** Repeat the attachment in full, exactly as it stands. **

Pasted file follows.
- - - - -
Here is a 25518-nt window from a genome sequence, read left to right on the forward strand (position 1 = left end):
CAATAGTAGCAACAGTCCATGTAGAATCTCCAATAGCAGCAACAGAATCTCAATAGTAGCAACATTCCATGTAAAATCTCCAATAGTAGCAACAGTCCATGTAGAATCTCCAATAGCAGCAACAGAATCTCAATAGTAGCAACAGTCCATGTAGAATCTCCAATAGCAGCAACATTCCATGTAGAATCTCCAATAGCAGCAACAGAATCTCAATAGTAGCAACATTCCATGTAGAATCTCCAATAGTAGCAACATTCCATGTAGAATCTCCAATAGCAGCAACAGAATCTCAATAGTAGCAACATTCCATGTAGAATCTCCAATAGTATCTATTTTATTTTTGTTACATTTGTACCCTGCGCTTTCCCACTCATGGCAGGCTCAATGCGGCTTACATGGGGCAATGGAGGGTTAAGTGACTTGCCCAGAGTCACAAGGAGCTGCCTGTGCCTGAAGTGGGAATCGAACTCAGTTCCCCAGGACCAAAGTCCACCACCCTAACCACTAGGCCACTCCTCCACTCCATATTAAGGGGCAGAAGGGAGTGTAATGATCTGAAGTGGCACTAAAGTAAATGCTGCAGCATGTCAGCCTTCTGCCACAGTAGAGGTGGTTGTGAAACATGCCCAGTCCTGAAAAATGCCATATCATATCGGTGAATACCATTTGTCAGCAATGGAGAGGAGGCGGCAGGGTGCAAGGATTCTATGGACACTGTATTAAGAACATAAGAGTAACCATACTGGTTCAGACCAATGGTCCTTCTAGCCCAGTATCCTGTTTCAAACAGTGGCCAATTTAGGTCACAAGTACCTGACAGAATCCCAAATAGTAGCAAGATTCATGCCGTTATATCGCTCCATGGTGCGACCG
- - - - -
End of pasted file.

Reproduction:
Here is a 25518-nt window from a genome sequence, read left to right on the forward strand (position 1 = left end):
CAATAGTAGCAACAGTCCATGTAGAATCTCCAATAGCAGCAACAGAATCTCAATAGTAGCAACATTCCATGTAAAATCTCCAATAGTAGCAACAGTCCATGTAGAATCTCCAATAGCAGCAACAGAATCTCAATAGTAGCAACAGTCCATGTAGAATCTCCAATAGCAGCAACATTCCATGTAGAATCTCCAATAGCAGCAACAGAATCTCAATAGTAGCAACATTCCATGTAGAATCTCCAATAGTAGCAACATTCCATGTAGAATCTCCAATAGCAGCAACAGAATCTCAATAGTAGCAACATTCCATGTAGAATCTCCAATAGTATCTATTTTATTTTTGTTACATTTGTACCCTGCGCTTTCCCACTCATGGCAGGCTCAATGCGGCTTACATGGGGCAATGGAGGGTTAAGTGACTTGCCCAGAGTCACAAGGAGCTGCCTGTGCCTGAAGTGGGAATCGAACTCAGTTCCCCAGGACCAAAGTCCACCACCCTAACCACTAGGCCACTCCTCCACTCCATATTAAGGGGCAGAAGGGAGTGTAATGATCTGAAGTGGCACTAAAGTAAATGCTGCAGCATGTCAGCCTTCTGCCACAGTAGAGGTGGTTGTGAAACATGCCCAGTCCTGAAAAATGCCATATCATATCGGTGAATACCATTTGTCAGCAATGGAGAGGAGGCGGCAGGGTGCAAGGATTCTATGGACACTGTATTAAGAACATAAGAGTAACCATACTGGTTCAGACCAATGGTCCTTCTAGCCCAGTATCCTGTTTCAAACAGTGGCCAATTTAGGTCACAAGTACCTGACAGAATCCCAAATAGTAGCAAGATTCATGCCGTTATATCGCTCCATGGTGCGACCG